It looks like it’s on – the commercialisation of the ABC’s content online, starting with its wonderful archives and possibly soon spreading to its news and current affairs.

Yesterday Crikey asked the acting Managing Director of the ABC, Murray Green, to comment on rumours that the ABC Board will next week consider licensing the streaming of ABC content by a third party website, with the license fee based on advertising revenue.

Green didn’t confirm it, but he sure as hell didn’t deny it either. What he did say encouraged the view that the rumour may be true.

Yes, Green said, the Board is always looking at ways to augment ABC revenue. And yes, although legislation prohibits taking advertising on television and radio, taking advertising on the internet is “a matter of board discretion”.

Green confirmed that there are “ongoing discussions” with a number of commercial organisations about the licensing of ABC content – and this is nothing new. Mobile phone companies already provide ABC content under licence.

Green said that so far, licensing deals have been based on the value of the content the ABC provides, rather than directly on the advertising revenue generated by the third party. So would the Board consider a deal where revenue was directly tied to advertising? “I am not in a position to entertain discussions of what the board might consider”, said Green.

Green said he was not aware of a proposal for full scale advertising on the ABC’s own websites, but he did not deny that licensing deals might be linked to advertising on third party sites.

Meanwhile Quentin Dempster has called on the Board to release all proposals currently before it to commercially exploit ABC audio, video and online content. Dempster, of course, is the man most likely to succeed Ramona Koval as the ABC’s staff elected director, if it were not for the fact that the position is to be abolished.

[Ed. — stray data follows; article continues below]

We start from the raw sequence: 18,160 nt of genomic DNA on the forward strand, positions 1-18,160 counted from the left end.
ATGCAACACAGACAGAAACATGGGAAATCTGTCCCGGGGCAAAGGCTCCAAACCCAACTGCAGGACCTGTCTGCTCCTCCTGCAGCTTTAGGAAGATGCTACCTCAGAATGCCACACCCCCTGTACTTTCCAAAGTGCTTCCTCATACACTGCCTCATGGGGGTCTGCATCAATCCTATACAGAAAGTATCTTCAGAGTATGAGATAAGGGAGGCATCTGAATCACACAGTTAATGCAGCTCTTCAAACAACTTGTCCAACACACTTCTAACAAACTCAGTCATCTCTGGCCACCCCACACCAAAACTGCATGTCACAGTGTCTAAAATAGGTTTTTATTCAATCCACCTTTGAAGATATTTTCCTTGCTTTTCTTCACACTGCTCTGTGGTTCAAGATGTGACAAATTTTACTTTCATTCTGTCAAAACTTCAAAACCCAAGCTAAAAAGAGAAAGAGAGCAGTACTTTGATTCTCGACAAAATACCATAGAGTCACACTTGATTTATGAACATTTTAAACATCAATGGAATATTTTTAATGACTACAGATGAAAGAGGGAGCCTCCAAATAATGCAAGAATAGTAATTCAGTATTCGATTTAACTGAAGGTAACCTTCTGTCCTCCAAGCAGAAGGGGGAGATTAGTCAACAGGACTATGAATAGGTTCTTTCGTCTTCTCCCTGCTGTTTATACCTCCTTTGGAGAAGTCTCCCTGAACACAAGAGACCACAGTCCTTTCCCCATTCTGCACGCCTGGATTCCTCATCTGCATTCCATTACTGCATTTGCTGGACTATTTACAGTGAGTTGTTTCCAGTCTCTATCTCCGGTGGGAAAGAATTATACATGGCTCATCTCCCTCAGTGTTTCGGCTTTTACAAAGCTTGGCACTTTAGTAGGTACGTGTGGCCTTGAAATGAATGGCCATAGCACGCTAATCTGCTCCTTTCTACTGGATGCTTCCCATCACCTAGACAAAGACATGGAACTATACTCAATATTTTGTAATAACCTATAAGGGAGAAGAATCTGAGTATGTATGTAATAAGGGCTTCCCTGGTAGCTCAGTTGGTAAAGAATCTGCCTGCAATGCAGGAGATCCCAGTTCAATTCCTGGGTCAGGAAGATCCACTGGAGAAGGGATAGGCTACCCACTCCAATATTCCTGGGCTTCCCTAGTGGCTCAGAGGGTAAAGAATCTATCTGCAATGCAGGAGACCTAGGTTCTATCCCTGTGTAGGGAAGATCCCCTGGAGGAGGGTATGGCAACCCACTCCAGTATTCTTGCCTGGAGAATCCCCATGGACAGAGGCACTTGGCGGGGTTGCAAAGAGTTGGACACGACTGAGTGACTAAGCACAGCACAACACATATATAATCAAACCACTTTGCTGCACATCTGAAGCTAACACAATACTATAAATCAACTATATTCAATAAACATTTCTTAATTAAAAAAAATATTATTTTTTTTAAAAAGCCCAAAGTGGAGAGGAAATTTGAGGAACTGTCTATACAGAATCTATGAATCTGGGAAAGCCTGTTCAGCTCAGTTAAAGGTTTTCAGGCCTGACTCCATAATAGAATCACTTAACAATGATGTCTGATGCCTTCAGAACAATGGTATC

Dempster says: “(The Board) should state up front whether it intends to apply its discretion to allow a revenue stream from advertising to be wrapped around ABC content on the ABC’s own website or through the website of its licensed business partners.”

Dempster believes such deals would distort the ABC’s purpose. The taxpayers have already paid for the content. It should be free to air in all media, and advertising free. Otherwise “within a short time the commercial imperative will overtake the Charter obligations and inevitably destroy the high level of trust the Australian public has shown in the ABC.” Dempster and others argued for the ABC Act to be changed to prohibit online advertising when the ABC/Telstra deal fell over in 2001. They were unsuccessful.

As Green points out, there is already advertising on the ABC’s Asia Pacific television service, and in ABC associated products like Gardening Australia magazine and Delicious magazine.

Aunty is already half a virgin. The fear is that new media will make her a harlot by proxy.

Peter Fray

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